With all of the reports, blog posts, and webinars that we get exposed to every day, it’s sometimes hard to believe that we can’t find the answers we are looking for. Is the evidence out there and I’m just looking in the wrong place? Well, sometimes yes.
But when it comes to the topic of risk and philanthropy, the answer is actually no. It may seem like we talk a lot about risk, but it turns out that we don’t actually talk very much at all about how to manage risk on the ground; at least not publicly.
Our IssueLab team recently completed an evidence scan funded by the Open Road Alliance, an organization that is committed to helping nonprofits manage and meet unforeseen circumstances. Following our methodology for scanning the sector’s “grey” literature, IssueLab identified appropriate and inclusive search terms, performed an initial search of the existing IssueLab database; mined citations from a list of publications provided by Open Road Alliance; searched the websites and blogs of funders whose grants included search terms related to risk; searched literature about the sector from sector-specific publications like SSIR, Foundation Review, and NVSQ; and searched the websites and& blogs of philanthropy schools. We were looking for evidence and insights that matched our subject matter criteria as well as criteria we had set around publishing date and geography. After fully indexing the collection for basic metadata, identifying duplicate resources, and excluding titles that did not allow full, free access to the resource itself, the final collection was reduced to 70 titles.
During the search and indexing phases, IssueLab staff captured keywords for each document through an open coding process, tagging the content with terms that appeared in the reports themselves. This set of keywords was then reviewed for possible groupings or themes. After the resulting list of themes and categories was shared with Open Road and validated for relevancy, IssueLab staff re-coded all of the resources in the browseable, searchable, and public collection to the following category groups: Types of Risk, Perspectives on Risk, and Working with Risk.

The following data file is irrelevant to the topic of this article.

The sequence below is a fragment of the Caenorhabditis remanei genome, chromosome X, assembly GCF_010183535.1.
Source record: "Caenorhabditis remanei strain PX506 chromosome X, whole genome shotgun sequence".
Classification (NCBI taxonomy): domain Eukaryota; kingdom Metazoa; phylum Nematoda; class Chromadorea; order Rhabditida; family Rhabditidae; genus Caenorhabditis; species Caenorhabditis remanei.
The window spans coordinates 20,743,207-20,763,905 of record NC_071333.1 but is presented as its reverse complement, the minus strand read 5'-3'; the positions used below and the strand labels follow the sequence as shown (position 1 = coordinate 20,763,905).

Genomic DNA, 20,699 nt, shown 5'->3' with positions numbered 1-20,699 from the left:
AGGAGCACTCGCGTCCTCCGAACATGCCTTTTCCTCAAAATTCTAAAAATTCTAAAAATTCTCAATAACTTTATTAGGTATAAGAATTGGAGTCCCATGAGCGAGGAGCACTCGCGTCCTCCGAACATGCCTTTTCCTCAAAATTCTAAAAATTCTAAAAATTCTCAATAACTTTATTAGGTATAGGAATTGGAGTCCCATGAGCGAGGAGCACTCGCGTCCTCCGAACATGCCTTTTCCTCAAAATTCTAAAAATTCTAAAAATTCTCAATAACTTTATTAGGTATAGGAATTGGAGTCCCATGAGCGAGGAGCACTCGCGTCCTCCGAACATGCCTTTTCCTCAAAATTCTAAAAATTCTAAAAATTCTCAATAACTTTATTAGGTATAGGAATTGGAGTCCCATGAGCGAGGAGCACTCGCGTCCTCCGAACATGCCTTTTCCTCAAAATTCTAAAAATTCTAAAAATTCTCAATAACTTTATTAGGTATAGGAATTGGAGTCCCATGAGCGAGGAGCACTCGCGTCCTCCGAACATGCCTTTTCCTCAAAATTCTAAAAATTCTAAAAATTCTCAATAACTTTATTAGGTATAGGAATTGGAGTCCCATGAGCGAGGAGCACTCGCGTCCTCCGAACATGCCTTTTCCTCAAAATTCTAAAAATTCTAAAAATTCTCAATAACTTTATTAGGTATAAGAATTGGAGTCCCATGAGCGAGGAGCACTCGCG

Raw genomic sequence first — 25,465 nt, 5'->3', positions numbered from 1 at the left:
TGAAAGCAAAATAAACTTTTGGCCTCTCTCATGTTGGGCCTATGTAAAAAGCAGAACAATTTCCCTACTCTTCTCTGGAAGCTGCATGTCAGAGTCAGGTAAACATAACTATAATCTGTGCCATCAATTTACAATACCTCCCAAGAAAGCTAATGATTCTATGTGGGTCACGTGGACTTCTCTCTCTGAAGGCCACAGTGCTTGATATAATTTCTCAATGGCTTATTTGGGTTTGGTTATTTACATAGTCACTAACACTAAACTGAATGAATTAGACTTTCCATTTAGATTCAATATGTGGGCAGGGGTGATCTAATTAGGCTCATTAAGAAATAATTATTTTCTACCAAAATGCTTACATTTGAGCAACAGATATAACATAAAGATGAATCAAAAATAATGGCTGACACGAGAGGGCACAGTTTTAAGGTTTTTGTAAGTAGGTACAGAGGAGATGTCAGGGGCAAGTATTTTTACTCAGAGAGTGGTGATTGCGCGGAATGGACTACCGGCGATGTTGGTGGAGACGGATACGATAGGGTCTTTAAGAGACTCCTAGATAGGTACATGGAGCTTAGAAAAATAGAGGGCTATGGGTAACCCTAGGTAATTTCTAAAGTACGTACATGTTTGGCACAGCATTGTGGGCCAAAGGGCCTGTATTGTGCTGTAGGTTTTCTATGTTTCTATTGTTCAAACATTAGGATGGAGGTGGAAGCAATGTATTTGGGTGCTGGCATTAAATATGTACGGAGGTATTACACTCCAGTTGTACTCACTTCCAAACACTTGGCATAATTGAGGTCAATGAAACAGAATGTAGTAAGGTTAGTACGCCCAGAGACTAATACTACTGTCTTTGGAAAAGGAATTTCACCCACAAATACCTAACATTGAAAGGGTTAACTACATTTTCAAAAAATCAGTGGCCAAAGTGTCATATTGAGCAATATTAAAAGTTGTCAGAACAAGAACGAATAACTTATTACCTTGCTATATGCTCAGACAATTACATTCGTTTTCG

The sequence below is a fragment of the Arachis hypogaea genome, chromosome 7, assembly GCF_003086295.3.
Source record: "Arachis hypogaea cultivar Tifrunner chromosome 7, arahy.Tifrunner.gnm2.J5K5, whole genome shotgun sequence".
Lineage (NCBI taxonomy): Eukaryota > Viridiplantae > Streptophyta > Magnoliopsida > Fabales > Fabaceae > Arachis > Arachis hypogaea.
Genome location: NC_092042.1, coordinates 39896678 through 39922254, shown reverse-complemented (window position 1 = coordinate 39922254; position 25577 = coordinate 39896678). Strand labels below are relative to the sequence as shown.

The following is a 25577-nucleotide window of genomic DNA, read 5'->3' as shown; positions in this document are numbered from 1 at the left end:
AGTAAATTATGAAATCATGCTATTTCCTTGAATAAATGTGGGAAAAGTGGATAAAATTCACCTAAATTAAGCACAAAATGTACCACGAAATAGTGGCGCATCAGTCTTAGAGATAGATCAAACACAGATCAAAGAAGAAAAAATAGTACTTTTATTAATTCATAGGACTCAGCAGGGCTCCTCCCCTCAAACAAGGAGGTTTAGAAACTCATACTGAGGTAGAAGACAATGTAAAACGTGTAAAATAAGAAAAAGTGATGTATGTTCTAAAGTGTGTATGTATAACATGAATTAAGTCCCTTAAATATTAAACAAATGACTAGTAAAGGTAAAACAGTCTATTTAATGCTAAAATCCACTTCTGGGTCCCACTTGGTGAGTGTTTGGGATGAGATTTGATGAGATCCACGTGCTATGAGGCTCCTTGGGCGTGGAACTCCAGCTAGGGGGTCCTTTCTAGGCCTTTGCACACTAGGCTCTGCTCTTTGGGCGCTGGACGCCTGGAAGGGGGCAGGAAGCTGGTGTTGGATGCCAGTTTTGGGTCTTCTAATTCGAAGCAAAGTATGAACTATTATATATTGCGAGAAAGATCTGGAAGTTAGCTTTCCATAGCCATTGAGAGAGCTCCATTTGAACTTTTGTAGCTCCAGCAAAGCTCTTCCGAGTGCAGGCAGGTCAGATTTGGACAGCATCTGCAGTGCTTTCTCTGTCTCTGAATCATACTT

So what did we find out about how the topic of risk and philanthropy is being addressed in the sector literature? What we found is a lot of talk about the ethos of risk-taking and the unique role and responsibility that foundations have to take risks that other sectors simply can’t. This is the stuff of plenary sessions, blog posts, and advocacy campaigns. It’s stuff that’s actually necessary to push us out of our comfort zones. But unfortunately it’s not sufficient in guiding us once we’ve left that zone. We also found a lot of talk about risk in the literature associated with social investment, where the topic of risk is fundamental to the logic and measurement of ROI. Again, incredibly useful but how do we understand, anticipate, and mitigate risks that are harder to quantify?
It’s as if we are about to cross a busy intersection and, distracted by imperatives to “fail fast” or calculations of ROI, we fall into the proverbial open manhole of on-the-ground risks like an unexpected loss of funding or a security breach. Encouragement to share lessons about failure or to think about risk-taking as inherent to innovation may pad our fall, but unfortunately they don’t always materialize in accessible lessons about how best to mitigate and manage risk.
Of course, any effort to scan and collect existing evidence is a work in progress. We hope, and need, for others to point us to new work on this issue or work we might have simply missed in our search. So, if you know of a report, blog post, or article that helps foundations better navigate the risks they are often uniquely positioned to take, please share it. And if you, in turn, want to share what we have found with your own stakeholders and audiences, feel free to link to it or embed it directly into your own website. Knowledge is meant to be shared.
Editors Note: Next month, we’ll hear from Maya Winkelstein from Open Road Alliance about why this knowledge matters, and where we go from here.